Shawnee Dispatch

Shawnee approves changes to pet chicken ordinances

More Shawnee residents may soon be able to have chickens as pets in their backyards as the city considers changes to its chicken regulations. Enlarge photo

October 27, 2015

It's a good day to be a chicken in Shawnee.

The Shawnee City Council approved changes to city ordinances on Monday that ease restrictions on people owning chicken as pets in the city. Shawnee adopted policies similar to Roeland Park's in that chicken coops, runs and tractors can now be on any property as long they are 10 feet from the property line and 40 feet from a house or building. The council adopted several other changes that will allow people to get a permit to raise chickens more easily, but the distance factor was a topic of contention for months.

Shawnee's previous regulations stated that chicken coops must be at least 100 feet from all property lines. The council along with several citizens who voiced their support of easing the restrictions said that 100 feet from all property lines excluded most Shawnee lots from ever having the choice to raise chickens.

Shawnee resident Bailey Smalley took issue with the regulations in June, lobbying for the benefits of chickens as pets. She described how the trend of raising chickens as pets has been growing for about 10 years and she said that people are looking for sustainable ways to grow food and eggs. She said chickens not only make good pets, but they also provide pest control by eating bugs like flies and ticks.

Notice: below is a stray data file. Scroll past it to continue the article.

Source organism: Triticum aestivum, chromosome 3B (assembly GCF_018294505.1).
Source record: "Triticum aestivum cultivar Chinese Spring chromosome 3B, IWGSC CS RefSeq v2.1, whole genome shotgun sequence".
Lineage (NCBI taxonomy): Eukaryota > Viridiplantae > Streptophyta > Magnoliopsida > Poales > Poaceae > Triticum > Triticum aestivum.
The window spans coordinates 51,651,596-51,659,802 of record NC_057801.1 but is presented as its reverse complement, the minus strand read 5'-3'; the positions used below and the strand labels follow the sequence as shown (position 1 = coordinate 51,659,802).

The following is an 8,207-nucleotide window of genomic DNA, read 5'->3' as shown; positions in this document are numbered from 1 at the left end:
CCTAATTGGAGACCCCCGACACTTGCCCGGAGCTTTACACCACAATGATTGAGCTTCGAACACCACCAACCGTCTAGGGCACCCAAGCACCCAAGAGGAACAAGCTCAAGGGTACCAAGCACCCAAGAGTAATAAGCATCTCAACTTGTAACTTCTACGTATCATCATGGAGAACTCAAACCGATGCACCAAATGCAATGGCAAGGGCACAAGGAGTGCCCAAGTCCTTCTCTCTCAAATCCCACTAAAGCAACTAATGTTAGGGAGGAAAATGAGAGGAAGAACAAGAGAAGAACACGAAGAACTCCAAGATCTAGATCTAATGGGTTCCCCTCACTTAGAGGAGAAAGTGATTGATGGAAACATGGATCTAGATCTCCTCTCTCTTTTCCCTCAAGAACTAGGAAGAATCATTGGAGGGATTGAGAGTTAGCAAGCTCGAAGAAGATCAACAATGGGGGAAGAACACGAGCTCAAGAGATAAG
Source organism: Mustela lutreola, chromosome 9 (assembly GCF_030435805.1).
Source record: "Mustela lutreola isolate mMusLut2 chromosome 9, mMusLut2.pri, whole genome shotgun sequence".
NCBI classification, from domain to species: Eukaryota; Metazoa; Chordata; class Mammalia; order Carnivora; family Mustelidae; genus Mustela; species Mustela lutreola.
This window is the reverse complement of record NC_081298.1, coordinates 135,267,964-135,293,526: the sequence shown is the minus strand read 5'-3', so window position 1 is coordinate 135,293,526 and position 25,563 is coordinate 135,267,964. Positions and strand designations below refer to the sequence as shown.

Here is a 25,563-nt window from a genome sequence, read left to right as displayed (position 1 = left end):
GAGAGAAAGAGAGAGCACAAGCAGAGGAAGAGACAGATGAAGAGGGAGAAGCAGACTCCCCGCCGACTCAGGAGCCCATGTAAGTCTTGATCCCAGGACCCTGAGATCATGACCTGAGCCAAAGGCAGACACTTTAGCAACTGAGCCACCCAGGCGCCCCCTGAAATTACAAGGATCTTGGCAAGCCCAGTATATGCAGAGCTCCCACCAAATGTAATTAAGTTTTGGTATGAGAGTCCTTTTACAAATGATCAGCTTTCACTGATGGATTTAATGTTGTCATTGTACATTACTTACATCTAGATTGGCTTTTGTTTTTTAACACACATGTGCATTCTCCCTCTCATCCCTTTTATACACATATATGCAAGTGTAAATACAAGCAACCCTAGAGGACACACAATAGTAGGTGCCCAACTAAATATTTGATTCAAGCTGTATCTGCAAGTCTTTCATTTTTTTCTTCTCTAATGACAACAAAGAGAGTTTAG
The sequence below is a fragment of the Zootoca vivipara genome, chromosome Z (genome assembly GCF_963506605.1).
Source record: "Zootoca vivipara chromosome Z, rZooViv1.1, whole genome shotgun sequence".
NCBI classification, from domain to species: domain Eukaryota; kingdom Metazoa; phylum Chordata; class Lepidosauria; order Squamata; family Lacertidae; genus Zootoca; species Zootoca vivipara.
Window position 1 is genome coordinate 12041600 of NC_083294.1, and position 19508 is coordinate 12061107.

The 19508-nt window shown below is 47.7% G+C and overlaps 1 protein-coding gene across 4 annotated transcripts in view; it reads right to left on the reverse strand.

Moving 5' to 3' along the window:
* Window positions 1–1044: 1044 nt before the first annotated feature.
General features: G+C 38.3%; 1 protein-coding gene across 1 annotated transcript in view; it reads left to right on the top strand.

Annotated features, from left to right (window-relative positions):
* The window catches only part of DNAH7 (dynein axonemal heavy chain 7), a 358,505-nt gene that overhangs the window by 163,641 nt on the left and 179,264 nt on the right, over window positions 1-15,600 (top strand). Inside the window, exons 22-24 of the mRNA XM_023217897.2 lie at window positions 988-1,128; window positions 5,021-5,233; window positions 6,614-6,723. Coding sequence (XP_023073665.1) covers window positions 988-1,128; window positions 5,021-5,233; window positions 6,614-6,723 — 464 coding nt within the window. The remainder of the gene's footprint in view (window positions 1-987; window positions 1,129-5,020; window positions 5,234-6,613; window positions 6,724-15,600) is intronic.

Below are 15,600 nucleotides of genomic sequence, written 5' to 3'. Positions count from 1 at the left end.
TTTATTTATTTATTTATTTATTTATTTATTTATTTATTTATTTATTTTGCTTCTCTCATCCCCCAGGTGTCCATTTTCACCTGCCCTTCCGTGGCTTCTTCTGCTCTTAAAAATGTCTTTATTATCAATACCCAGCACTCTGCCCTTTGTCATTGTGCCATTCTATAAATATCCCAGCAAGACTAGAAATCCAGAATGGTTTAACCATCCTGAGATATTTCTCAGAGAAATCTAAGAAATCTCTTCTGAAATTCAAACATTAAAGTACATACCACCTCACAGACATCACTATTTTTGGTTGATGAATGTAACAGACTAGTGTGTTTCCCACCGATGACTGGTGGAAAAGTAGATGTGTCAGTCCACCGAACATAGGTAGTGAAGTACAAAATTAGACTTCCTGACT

Opponents of changing the regulations argued that chickens can be a nuisance. People voiced concerns about odor, noise and sanitation both in person at City Council meetings and by emailing some City Council members like Eric Jenkins and Mike Kemmling.

Both Jenkins and Kemmling voted for changing the ordinances to ease restrictions, but bring up the concerns from their constituents.

"There is a nuisance part to this," Jenkins said.

Adopted along with the new distance restrictions was a permitting process that requires chicken owners to renew their permits annually. Jenkins said this piece of the ordinance should ease concerns of residents who might be against chickens as it is a way to control any poor stewardship of the animals. Kemmling agreed with this and said the city has established enough safeguards to be able to enforce the new codes.

"No matter what we do, we have to enforce our codes," Kemmling said.

The new regulations state that people who want chickens as pets must meet the following requirements. They must build their coops with durable materials; coops must be enclosed on all sides; slaughtering of animals in public is prohibited; no roosters are permitted; and the person applying for the permit must reside at the residence. The coops must also allow for 10 square feet of room per chicken, with the maximum number of chickens allowed being 10. Home owners associations would be exempt from this ordinance and are able to make their own restrictions regarding chickens.

The council voted to exclude a provision that would've required 100 percent of neighbors' consent within 200 feet of the property.

Council Member Brandon Kenig said a requirement of consent would allow people to be excluded from the choice of having chickens based on "speculation" that they may be a nuisance. Other council members agreed, arguing that dog and cat owners do not need consent from their neighbors before they can bring a pet home.

Ultimately, the council voted 7-0 in favor of the changes.

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